Easy Kreider cruising through Devils

NEWARK, N.J. -- He was a total stranger when he splashed down in the New York Rangers' dressing room during their opening playoff series against Ottawa without having played a minute of NHL hockey.

But now the top-seeded Rangers don't want to even think where they might be this postseason without their kid sniper.

They were in danger of losing their grip on their third series in a row Saturday when rookie winger Chris Kreider continued to give them the one thing goaltender Henrik Lundqvist can't -- a backbreaking goal, some rare breathing room and some quick-strike offensive magic they aren't reliably getting from anyone else.

"The puck just seems to fall around him," Rangers coach John Tortorella said after Kreider's deflection of a slap shot by Ryan McDonagh gave the Rangers their second goal in a 1:57 span of the third period, turning what had been a scoreless game at the Prudential Center into a rousing 3-0 win over the New Jersey Devils.

The Rangers now lead the best-of-seven Eastern Conference finals 2-1 and yanked home-ice advantage back from the Devils in the process.

"I was just lucky to get my stick on it," Kreider said of his goal, speaking in a shy near-whisper after he'd trudged to his locker still wearing most of his game gear.

Kreider looked like the second-most reluctant interview left in the Stanley Cup playoffs -- after Tortorella -- when he half-heartedly tried to pull two laundry carts into the path to his locker, unsuccessfully trying to hold back the oncoming cameras and notebooks and microphones.

But luck had nothing to do with his goal.

With every one of these playoff games that he plays, Kreider continues to look like a talent who is going to be starring on Broadway for the Rangers for a very long time.

And these playoffs, which Kreider jumped straight into after leading Boston College to a national championship, are going to go down as one long coming-out party for him.

Eighteen years ago, the breakout rookie star in this Rangers-Devils rivalry was New Jersey legend Martin Brodeur. Now Brodeur is the legendary goaltender Kreider has beaten for three goals through the first three games of this series.

Back in '94, Brodeur couldn't quite stop the Rangers after Mark Messier made his guarantee in Game 6, and Stephane Matteau sent them winging toward the Stanley Cup finals in Game 7. Brodeur admits the way that series ended sticks with him.

Now Kreider -- whose five playoff goals are second only to Brad Richards' six for the Rangers -- is giving Brodeur something else to think about, with the way he has helped push the Rangers two wins from getting by the Devils goaltender and back to the Stanley Cup finals.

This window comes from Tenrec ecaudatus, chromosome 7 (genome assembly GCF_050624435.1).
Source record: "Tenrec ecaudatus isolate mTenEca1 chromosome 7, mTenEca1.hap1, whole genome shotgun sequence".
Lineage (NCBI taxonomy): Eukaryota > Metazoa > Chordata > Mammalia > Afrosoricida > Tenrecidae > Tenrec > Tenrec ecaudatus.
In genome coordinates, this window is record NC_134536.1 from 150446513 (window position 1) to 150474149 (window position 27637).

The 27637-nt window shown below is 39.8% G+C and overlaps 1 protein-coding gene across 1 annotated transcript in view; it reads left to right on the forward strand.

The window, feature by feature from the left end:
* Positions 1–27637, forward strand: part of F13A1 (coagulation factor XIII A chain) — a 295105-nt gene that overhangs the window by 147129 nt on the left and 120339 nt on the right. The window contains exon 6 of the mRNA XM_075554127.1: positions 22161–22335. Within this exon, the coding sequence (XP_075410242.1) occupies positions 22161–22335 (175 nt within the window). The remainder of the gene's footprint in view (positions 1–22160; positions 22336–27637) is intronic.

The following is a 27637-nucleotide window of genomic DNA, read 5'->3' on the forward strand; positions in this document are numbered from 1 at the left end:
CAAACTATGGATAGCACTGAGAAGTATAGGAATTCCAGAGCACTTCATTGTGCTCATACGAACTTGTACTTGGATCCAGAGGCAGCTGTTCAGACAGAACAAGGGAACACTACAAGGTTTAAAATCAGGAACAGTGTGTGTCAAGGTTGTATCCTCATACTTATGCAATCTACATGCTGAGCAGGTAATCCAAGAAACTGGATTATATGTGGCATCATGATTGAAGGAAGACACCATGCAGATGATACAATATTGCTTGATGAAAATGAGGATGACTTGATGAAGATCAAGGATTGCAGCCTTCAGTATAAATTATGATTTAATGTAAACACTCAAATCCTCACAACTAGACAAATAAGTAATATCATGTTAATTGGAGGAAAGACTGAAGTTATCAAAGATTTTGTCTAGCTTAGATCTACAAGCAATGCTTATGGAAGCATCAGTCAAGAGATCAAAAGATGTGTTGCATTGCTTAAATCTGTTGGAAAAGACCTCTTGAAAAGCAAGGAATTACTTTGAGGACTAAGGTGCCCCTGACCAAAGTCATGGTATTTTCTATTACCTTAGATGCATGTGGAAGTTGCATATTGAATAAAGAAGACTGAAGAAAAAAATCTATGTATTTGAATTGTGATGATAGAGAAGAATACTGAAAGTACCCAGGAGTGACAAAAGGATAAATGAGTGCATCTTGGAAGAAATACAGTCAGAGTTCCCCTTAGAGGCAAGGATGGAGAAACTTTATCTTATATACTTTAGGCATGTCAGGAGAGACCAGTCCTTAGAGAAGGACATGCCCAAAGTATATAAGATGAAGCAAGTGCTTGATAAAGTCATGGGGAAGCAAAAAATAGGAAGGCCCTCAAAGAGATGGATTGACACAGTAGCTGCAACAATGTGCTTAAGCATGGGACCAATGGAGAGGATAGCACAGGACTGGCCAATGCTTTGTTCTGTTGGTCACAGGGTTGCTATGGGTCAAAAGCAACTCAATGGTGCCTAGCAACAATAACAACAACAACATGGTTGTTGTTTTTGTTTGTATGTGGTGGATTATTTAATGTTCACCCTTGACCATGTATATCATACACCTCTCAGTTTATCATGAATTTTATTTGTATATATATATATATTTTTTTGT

Although Kreider joined the Rangers just five weeks ago and turned 21 only after he arrived, Tortorella started playing Kreider on the Rangers' top line with Richards and Marian Gaborik in this series. And there were already some fans walking around the Prudential Center on Saturday wearing game jerseys with Kreider's name and No. 20 on them.

"I don't even know the kid. ... I had no idea [how good he is]," Tortorella said. "I've probably only spoke to him three or four times since he's been here."

A couple of those conversations happened when Tortorella chewed Kreider out, then slapped him into his doghouse during two games of the Rangers' second-round escape against Washington after Kreider made a couple of gaffes.

Kreider still mentions that temporary benching as proof he has a lot to learn. But what he doesn't mention is that by the end of that series, he was tied for the playoff lead in game-winning goals, with two. And that rather than curl up in a ball after Tortorella was hard on him, he came back stronger.

On Saturday, Kreider tried flicking the credit for how he's scoring in this series to playing with Gaborik and Richards. And while it was true that Richards' huge faceoff win directly back to Dan Girardi resulted in the Rangers' first goal -- Girardi slapped a one-timer by Brodeur -- nobody is buying that Kreider brings little to the party himself when, speaking of his own goal, he insisted, "Anyone could kind of polish off some of the chances they've been giving me."

Many of the Rangers still don't know Kreider that well, either. But something Girardi said shortly after Kreider arrived sounds like the best take yet on what the 6-foot-2, 230-pound left winger brings. Girardi said: "I knew a little about him, but I didn't know he was built like a Mack truck and could skate like the wind. ... We're lucky to have him."

Lucky. Grateful. Amazed. Take your pick.

Lundqvist was sensational, keeping the Rangers in the game as the Devils outchanced them nearly 2-to-1 through the first two periods. Kreider's insurance goal finally gave even him a chance to breathe a little easier before Ryan Callahan accounted for their last score with an empty-net goal.

Kreider was asked whether he can believe he has been with the Rangers only five weeks, and for the first time in his postgame interview, he sparked up and finally admitted to a little amazement.

"I guess it's pretty cool," he allowed. "But I can't even tell you what day of the week it is. If you told me if it was one week or five weeks I've been here, I'm not sure I'd know the difference."

No problem. All he really needs to know now is the number six.

Just six more wins during this whirlwind he's on, and he'll be the unlikeliest current Ranger to have his name engraved on the Stanley Cup.